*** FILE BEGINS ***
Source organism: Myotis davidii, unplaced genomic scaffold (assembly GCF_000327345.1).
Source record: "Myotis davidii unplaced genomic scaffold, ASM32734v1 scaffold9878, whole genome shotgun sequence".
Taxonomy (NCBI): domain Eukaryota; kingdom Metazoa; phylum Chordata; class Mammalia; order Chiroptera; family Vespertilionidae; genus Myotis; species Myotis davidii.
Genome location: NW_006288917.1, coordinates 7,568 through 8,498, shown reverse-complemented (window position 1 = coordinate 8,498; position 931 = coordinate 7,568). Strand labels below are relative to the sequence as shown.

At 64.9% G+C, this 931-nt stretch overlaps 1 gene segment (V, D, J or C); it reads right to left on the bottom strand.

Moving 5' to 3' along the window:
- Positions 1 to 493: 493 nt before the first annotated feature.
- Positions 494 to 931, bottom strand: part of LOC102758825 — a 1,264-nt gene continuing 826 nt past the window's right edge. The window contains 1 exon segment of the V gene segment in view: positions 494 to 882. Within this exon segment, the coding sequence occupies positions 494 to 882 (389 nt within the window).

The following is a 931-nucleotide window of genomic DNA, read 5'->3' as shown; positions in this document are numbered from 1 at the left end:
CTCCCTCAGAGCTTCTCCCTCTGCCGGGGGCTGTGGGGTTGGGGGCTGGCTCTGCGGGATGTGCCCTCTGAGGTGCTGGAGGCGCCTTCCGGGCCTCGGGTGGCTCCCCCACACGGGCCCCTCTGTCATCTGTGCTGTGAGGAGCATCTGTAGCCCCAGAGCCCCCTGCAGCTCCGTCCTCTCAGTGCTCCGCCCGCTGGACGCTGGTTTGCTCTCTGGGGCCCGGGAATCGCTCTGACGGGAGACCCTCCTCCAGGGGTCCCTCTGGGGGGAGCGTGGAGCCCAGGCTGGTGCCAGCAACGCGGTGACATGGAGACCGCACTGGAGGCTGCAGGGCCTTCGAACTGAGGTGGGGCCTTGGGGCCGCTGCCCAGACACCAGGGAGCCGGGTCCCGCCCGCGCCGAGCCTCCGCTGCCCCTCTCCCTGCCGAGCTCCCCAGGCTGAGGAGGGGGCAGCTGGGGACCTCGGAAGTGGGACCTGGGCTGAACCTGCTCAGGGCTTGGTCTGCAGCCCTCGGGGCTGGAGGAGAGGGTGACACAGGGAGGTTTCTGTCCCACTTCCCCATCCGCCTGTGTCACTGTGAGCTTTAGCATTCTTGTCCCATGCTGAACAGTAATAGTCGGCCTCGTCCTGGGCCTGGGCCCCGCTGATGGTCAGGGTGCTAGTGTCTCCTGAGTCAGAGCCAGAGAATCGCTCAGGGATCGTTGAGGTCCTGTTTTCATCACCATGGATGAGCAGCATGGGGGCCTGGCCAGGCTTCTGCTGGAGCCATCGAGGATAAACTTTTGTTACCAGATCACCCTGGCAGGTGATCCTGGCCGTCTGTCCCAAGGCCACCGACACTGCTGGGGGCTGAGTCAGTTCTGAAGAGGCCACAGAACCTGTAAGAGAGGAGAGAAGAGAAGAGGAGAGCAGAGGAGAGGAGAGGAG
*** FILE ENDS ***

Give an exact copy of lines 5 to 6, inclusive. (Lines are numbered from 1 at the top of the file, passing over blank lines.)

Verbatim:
At 64.9% G+C, this 931-nt stretch overlaps 1 gene segment (V, D, J or C); it reads right to left on the bottom strand.

Moving 5' to 3' along the window: